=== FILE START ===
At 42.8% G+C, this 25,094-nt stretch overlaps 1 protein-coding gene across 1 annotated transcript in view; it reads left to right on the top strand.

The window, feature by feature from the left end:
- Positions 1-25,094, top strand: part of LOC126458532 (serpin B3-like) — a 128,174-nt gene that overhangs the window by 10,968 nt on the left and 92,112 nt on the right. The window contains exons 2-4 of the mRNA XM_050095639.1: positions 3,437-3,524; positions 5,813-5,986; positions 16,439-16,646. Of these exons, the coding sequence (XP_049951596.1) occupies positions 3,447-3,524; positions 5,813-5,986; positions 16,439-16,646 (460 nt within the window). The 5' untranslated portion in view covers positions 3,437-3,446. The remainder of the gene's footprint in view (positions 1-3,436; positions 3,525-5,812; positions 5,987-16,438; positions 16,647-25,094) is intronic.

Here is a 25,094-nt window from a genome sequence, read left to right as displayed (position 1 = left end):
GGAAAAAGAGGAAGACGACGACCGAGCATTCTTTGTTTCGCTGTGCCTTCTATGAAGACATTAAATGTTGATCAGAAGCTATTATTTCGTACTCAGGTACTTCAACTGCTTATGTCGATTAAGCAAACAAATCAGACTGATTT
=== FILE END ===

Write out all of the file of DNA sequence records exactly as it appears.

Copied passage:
At 42.8% G+C, this 25,094-nt stretch overlaps 1 protein-coding gene across 1 annotated transcript in view; it reads left to right on the top strand.

The window, feature by feature from the left end:
- Positions 1-25,094, top strand: part of LOC126458532 (serpin B3-like) — a 128,174-nt gene that overhangs the window by 10,968 nt on the left and 92,112 nt on the right. The window contains exons 2-4 of the mRNA XM_050095639.1: positions 3,437-3,524; positions 5,813-5,986; positions 16,439-16,646. Of these exons, the coding sequence (XP_049951596.1) occupies positions 3,447-3,524; positions 5,813-5,986; positions 16,439-16,646 (460 nt within the window). The 5' untranslated portion in view covers positions 3,437-3,446. The remainder of the gene's footprint in view (positions 1-3,436; positions 3,525-5,812; positions 5,987-16,438; positions 16,647-25,094) is intronic.

Here is a 25,094-nt window from a genome sequence, read left to right as displayed (position 1 = left end):
GGAAAAAGAGGAAGACGACGACCGAGCATTCTTTGTTTCGCTGTGCCTTCTATGAAGACATTAAATGTTGATCAGAAGCTATTATTTCGTACTCAGGTACTTCAACTGCTTATGTCGATTAAGCAAACAAATCAGACTGATTT